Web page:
At the moment, business is good nearly everywhere, but many in the industry are quietly wondering when “the other shoe will drop,” and when the current profitability cycle will officially come to an end. Softness in growth in the current environment often comes from the onset of plenty of new supply of all shapes & sizes, rather than from a true softening of demand. Despite all of this, the downturn is coming, it’s just a question of when. Knowing this, are you spending your time (and money!) wisely on renovation/product enhancement opportunities now before the bubble bursts?
Many owners and developers are working hard to develop and implement renovation plans to carry them through the next cycle. It’s a logical strategy to be planning and working now, as cash flows will be impacted when business begins to slow. So, while all of this seems very matter-of-fact, it’s surprising to note how many such renovation projects will take place without any input from the most important constituents in this equation, namely, the customer.
To open oneself up to the creative input of the customer can be a slippery slope; so much of what a guest likes or does not like is highly subjective. However, there are many practical and cutting-edge applications that can be included in renovation plans that are not always considered by owners, managers, or even interior designers. There are many examples in today’s market of owners working to differentiate their products from their competition; owners, operators, and designers are all focused on providing their guests with the latest in technology, in “look & feel,” and in overall guest experience. The potential disconnect here, however, is that the guest him/herself seldom has a say in this process.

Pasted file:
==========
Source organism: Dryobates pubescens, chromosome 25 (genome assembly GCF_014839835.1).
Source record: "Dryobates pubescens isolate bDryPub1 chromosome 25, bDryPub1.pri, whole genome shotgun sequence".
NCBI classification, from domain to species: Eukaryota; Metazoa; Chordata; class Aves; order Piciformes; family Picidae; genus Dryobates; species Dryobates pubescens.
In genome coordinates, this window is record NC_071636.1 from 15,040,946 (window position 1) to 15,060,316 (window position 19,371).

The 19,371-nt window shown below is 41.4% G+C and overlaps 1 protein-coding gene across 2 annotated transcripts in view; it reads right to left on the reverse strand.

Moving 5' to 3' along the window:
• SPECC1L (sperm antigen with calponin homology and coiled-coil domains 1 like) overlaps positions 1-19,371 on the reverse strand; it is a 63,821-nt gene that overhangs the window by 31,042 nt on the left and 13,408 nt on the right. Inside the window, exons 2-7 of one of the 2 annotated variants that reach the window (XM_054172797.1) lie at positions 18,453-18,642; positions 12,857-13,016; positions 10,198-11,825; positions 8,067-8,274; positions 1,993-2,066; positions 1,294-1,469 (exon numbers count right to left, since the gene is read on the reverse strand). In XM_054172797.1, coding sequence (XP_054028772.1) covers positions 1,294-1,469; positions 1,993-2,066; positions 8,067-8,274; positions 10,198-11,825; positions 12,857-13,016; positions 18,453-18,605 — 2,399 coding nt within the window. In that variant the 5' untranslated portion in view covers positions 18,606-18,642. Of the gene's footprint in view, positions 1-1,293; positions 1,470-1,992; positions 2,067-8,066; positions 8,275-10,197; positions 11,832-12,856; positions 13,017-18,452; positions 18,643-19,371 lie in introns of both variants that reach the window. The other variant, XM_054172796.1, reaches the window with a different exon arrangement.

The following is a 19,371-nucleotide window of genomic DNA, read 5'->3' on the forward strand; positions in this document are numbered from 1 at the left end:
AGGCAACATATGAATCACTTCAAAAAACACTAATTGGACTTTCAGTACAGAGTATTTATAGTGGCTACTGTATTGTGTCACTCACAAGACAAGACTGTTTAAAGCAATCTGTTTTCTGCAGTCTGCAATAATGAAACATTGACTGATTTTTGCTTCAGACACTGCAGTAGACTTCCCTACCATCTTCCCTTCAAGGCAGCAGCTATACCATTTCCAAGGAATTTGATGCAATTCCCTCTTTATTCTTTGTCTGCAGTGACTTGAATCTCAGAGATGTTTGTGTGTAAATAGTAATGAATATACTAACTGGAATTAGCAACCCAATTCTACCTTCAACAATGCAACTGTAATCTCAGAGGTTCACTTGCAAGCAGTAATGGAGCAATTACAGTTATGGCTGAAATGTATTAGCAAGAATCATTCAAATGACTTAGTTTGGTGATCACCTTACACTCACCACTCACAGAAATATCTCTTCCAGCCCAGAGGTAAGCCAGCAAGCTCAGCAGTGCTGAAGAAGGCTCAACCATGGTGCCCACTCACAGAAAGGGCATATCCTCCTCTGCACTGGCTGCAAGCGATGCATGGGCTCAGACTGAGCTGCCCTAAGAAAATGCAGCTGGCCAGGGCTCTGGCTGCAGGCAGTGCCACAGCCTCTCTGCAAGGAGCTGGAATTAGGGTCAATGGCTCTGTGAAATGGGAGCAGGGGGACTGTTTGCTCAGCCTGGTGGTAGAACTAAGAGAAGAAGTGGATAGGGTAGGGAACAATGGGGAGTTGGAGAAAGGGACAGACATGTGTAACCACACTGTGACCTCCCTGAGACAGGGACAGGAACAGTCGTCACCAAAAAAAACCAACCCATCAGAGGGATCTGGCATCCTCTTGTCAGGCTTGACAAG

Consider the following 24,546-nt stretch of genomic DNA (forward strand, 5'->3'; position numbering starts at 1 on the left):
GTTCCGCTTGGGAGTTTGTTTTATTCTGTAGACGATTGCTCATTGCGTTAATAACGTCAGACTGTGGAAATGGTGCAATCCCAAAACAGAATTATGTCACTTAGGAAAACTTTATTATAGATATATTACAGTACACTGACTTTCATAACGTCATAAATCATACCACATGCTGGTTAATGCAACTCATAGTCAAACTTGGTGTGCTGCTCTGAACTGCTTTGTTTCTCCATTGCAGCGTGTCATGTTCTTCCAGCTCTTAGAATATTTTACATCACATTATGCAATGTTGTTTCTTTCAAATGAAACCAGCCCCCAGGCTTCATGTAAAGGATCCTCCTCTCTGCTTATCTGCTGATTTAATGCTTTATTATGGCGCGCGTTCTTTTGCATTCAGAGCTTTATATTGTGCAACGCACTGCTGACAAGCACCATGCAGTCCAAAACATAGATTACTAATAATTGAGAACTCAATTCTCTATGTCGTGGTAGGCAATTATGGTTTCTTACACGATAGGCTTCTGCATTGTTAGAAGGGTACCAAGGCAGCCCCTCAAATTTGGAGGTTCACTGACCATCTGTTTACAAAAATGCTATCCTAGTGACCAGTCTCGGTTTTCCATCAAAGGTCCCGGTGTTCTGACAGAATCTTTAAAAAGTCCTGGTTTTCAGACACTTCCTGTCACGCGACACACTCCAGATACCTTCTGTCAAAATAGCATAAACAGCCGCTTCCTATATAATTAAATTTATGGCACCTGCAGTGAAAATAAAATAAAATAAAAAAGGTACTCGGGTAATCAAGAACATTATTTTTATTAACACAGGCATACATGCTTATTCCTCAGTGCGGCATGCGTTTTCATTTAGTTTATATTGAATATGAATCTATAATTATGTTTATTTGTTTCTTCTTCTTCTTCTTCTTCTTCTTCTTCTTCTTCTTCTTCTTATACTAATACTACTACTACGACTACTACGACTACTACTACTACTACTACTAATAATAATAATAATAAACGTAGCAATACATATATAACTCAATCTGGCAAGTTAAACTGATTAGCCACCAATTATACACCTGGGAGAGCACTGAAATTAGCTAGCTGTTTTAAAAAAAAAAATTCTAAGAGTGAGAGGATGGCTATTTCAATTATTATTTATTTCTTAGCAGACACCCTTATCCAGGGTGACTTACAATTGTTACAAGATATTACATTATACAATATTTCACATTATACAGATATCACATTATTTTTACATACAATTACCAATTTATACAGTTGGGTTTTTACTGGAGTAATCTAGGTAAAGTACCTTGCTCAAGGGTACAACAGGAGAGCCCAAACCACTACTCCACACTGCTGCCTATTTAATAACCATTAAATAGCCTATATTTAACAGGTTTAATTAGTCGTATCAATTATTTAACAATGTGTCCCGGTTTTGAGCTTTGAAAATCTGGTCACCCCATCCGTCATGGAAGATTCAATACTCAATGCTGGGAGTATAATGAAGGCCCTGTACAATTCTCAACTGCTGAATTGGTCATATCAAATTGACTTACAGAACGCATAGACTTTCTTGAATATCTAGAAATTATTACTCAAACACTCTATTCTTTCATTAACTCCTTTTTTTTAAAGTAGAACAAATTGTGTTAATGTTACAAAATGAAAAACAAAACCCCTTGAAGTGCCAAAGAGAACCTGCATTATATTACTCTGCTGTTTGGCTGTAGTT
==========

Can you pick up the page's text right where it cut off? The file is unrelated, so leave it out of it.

Experience dictates that it is crucial for ownership to engage the guest in the future of its hotel properties. Conventional wisdom suggests using our frequent guests for such feedback; we would encourage the involvement of regular as well as casual guests, because personal taste is exactly that, personal. A random sampling of guests on a regular basis, incented by the offer of a brief semi-private cocktail hour, or 500 bonus loyalty program points for example, can provide valuable input on what matters most (and what does not) to our current and future customers.
While perhaps more difficult for branded hotels, independent properties have an opportunity to gain valuable feedback from customers by incorporating a few key questions into your online customer guest satisfaction surveys. Such questions can’t be too broad, i.e. “what would you like to see in our hotel that isn’t present today?” but need to lead the guest to an easy but useful conclusion. For example, “the ability to access your personal Netflix, Apple TV, and other applications through your in-room television is something that we are exploring. Is this important to you?” Whatever the questions, they need to be specific enough to draw forth useful information in the responses that you receive.
Ultimately, owners have a tremendous opportunity—obligation even—to let their customers have material input relative to the product that they are trying to sell to these customers. Particularly now such input has a very real potential to impact future revenue, especially as we move closer to the end of the current cycle.